Scientists in Danger in Afghanistan, Their Research in Jeopardy
Sept. 3, 2021 -- Scientific research is becoming one of the casualties as the Taliban again take control of Afghanistan, say experts who have lived and worked in the region.
Kenneth Holland PhD is the dean of academics and research at O.P. Jindal Global University, India was the president of American University of Afghanistan (Kabul) from 2017 through 2019.
WebMD told him that Afghanistan is losing the "scientific mind", which is one of its most precious national assets.
Holland said that scientists, who were funded by the United States government as well as grants from Western organisations, are now "in danger" because the Taliban regard anyone who works for the U.S. and its allies to be a 'traitors'.
Holland states that over the past 10 years, Afghanistan has seen a marked increase in quality and quantity of scientific research.
He points out that the Ministry of Higher Education changed academic promotion criteria five years ago, at the request of the World Bank.
"Faculty were for the first times required to publish articles at peer-reviewed international journal journals in order to get promoted to full professor," says he.
A World Bank-funded Higher Education Development Project awarded grants to faculty that submitted strong research proposals for the Ministry of Higher Education.
Through the higher education project and United States Agency for International Development’s University Support and Workforce Development Project, upgrades were made to laboratories and provided training for technicians and lab assistants.
Holland states that the Taliban have a suspicion of scientific research and science generally, as they consider Western science to be 'anti-Islamic'. The West has many funding sources that are suspicious, including those outside of the West. There is no funding from within for scientific research.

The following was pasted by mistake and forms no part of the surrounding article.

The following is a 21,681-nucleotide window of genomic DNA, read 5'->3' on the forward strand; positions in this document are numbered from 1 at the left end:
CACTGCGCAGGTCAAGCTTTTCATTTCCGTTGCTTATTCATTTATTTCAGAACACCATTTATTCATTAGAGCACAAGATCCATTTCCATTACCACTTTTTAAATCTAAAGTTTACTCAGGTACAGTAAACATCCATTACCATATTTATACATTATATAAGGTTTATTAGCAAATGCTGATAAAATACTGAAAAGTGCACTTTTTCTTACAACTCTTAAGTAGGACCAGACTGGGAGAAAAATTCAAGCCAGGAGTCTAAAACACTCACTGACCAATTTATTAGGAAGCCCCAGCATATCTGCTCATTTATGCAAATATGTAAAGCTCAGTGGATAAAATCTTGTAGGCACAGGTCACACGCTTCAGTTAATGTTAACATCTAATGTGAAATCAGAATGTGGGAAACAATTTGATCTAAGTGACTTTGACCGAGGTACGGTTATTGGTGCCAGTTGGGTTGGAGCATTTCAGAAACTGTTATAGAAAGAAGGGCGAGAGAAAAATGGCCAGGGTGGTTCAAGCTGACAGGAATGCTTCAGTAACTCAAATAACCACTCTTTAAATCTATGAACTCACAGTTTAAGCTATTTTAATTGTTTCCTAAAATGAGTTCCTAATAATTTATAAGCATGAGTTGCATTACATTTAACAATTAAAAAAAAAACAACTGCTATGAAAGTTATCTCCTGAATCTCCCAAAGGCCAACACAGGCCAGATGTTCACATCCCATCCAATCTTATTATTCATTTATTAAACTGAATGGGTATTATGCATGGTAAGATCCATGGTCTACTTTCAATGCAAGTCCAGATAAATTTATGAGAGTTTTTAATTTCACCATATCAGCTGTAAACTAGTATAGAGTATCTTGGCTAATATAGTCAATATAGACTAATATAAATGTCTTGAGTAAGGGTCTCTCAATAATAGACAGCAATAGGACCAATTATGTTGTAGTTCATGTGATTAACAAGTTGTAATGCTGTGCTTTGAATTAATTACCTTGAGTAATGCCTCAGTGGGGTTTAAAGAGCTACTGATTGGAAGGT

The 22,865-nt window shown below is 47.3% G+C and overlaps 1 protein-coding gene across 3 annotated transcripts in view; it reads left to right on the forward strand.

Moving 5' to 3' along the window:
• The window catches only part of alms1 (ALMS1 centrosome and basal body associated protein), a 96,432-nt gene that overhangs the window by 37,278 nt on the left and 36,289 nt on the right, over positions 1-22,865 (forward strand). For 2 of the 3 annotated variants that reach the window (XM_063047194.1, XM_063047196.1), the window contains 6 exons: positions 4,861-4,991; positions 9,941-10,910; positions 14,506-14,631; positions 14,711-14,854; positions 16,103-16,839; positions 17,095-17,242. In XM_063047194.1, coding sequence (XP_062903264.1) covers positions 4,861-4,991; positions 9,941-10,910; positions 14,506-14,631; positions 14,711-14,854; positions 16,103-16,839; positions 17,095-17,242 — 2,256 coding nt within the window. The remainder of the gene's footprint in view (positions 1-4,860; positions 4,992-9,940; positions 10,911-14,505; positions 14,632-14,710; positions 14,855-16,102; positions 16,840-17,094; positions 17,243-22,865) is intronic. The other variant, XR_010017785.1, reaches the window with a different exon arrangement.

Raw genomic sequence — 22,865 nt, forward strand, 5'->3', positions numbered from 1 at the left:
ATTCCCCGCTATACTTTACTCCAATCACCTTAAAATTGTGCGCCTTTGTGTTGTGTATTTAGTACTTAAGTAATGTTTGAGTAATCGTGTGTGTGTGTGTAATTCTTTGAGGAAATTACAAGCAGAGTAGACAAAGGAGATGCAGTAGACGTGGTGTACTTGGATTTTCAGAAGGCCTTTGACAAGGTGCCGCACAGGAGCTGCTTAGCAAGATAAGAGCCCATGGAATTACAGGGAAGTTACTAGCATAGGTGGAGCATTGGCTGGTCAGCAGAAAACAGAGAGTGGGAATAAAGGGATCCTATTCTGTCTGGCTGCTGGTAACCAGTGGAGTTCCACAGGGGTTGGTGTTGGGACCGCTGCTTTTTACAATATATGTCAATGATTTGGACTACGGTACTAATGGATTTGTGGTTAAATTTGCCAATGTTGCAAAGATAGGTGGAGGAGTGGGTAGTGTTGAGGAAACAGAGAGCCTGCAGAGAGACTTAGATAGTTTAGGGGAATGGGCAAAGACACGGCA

In an article in Nature, Hamidullah Waizy, a researcher at Kabul Polytechnic University, said across Kabul, most universities and public offices remain closed.
The Taliban say they want officials to continue working, the article explains, but it is not clear what that means.
"The future is very uncertain," Waizy told Nature, adding that he has been seeking safety at home.
For help, academics reached out to their colleagues from other countries.
Shakardokht jafari (PhD) was born in Afghanistan and was forced to leave her home to seek refuge in Iran by the war that broke out at six years of age.
She tells WebMD she has worked in Surrey in the United Kingdom for the last decade, and is a visiting researcher at the University of Surrey, but she has returned, now and then, to work as a medical physicist and lecturer in Kabul.
"Because I was among the minority scientists [in Afghanistan], I felt unsafe and my family was unsafe," she says.
Jafari states that her business was only possible if she had the technology and safety available in the UK.
She has become well-known to her international colleagues for starting her own research company, TRUEInvivo, which is developing radiation-detecting technology to track the amount and spread of radiation therapy in cancer patients to help doctors with more accurate dosing.
She says that in the last week alone, she has heard from more than 1,000 researchers asking her for help and advice on continuing their work.
They are confused. They seem terrified. She says they are hiding.
Jafari said she was looking for outside assistance to help her fellow scientists continue their work in Afghanistan.
She says that scientists must be transported to safe places and assisted to incorporate their knowledge into professional work so they don't become taxi drivers.
Although she is accused of contributing to Afghanistan's brain-drain, once they are safe "these researchers will be nationalist enough" to return to Afghanistan.
She says, "I request the scientific community of other countries to not forget about the scientists from Afghanistan."
An editorial in Nature on Wednesday made a similar plea.
Pleas for Help
"Researchers at risk must be able to leave and to resume their lives in countries that can provide them with safety and security," the editorial said. Researchers in Afghanistan must support Afghans staying put, but they must also work hard to help their neighbors and others further afield.
The Scholars at Risk organization has issued an urgent plea for help.
European Union and European government institutions are asked to waive any home and intent-to return requirements which may be applicable to visa applications for Afghan researchers and scholars in the near future.
Scholars at Risk claims that many European universities are willing to house scholars for a temporary period. It asks governments to seize this opportunity and expedite the process of those who are available to do so, as well as providing support logistically.